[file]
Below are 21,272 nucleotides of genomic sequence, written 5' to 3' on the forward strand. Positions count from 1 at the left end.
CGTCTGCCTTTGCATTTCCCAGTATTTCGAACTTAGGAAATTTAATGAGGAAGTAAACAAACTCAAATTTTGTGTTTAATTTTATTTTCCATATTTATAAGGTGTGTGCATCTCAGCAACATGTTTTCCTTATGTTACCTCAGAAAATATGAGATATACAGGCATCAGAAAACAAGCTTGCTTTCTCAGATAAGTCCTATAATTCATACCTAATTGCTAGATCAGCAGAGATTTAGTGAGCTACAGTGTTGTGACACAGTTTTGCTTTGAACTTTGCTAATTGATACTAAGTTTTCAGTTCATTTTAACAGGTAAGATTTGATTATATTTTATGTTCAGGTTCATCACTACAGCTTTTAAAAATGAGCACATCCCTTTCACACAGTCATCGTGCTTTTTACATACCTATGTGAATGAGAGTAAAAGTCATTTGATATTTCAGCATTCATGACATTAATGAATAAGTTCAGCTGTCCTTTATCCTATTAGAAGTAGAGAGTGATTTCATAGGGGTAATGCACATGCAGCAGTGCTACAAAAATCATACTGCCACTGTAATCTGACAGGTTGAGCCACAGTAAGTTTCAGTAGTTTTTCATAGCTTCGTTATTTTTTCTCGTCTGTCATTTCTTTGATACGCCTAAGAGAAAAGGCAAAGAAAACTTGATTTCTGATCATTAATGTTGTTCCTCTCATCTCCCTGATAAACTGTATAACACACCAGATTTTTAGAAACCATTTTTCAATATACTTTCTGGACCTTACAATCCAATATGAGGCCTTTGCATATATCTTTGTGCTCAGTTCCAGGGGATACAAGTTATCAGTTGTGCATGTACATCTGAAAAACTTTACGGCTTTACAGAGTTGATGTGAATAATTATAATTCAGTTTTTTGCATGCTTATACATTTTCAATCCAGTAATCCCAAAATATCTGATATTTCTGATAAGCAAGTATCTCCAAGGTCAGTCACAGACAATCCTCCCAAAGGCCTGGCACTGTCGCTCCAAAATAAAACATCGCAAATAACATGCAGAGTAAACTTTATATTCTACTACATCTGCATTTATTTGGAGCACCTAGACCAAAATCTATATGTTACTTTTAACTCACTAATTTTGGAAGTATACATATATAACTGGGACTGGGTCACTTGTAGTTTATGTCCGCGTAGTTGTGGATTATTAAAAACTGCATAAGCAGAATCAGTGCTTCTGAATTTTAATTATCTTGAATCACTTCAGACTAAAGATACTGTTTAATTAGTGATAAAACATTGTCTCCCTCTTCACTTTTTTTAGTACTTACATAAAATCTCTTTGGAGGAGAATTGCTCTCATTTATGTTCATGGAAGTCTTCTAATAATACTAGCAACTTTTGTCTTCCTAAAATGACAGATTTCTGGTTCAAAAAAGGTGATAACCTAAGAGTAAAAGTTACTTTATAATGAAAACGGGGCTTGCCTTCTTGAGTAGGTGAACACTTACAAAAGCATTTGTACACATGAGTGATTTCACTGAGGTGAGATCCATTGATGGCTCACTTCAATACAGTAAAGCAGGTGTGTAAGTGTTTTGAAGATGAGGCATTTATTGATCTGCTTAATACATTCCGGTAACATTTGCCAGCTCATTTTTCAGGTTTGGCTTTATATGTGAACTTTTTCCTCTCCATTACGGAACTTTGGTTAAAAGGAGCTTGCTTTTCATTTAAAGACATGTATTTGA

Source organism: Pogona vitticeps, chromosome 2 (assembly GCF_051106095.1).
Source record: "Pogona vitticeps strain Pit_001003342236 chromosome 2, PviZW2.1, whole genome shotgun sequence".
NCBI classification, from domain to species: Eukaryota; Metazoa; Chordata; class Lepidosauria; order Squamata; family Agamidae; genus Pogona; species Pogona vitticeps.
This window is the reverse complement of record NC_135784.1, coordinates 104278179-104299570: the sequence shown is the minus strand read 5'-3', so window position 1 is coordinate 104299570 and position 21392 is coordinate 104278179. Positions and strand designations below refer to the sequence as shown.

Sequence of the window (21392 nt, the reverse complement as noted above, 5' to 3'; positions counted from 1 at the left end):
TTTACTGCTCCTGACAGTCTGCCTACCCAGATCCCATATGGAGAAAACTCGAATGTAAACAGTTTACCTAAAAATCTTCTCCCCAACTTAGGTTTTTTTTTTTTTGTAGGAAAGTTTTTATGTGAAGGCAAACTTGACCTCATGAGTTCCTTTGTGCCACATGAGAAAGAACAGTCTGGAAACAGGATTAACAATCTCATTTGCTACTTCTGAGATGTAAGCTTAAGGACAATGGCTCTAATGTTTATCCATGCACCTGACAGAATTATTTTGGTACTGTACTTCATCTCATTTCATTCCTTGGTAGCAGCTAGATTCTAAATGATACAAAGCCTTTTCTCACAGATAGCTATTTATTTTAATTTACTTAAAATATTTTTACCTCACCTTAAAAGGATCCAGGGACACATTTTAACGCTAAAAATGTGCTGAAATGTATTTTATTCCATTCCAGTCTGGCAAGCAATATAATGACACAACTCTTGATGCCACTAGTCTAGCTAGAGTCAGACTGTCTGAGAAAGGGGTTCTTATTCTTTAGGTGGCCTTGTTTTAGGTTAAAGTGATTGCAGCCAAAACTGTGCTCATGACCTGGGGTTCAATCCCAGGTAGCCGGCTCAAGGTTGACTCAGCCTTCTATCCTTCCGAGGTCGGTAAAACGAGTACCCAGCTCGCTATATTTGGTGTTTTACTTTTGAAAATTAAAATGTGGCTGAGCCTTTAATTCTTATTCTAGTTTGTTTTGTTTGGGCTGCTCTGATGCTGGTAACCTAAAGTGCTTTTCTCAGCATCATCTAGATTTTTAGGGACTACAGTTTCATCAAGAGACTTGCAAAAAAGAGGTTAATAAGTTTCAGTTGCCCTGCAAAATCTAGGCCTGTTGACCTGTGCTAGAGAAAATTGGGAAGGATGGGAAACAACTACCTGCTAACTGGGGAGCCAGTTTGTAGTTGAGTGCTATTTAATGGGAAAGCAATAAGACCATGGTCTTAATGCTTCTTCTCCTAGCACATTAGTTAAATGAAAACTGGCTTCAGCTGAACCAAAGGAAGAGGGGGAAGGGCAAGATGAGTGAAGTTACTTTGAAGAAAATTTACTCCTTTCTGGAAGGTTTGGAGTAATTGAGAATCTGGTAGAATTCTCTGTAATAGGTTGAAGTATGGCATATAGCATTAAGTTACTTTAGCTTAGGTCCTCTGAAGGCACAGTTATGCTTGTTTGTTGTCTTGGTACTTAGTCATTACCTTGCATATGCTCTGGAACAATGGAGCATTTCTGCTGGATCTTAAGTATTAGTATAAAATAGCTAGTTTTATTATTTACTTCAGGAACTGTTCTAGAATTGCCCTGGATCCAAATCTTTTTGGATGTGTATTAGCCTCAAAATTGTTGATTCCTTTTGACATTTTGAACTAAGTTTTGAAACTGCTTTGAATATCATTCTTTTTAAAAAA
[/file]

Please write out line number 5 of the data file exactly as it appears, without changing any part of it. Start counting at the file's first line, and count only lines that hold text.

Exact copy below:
NCBI classification, from domain to species: Eukaryota; Metazoa; Chordata; class Lepidosauria; order Squamata; family Agamidae; genus Pogona; species Pogona vitticeps.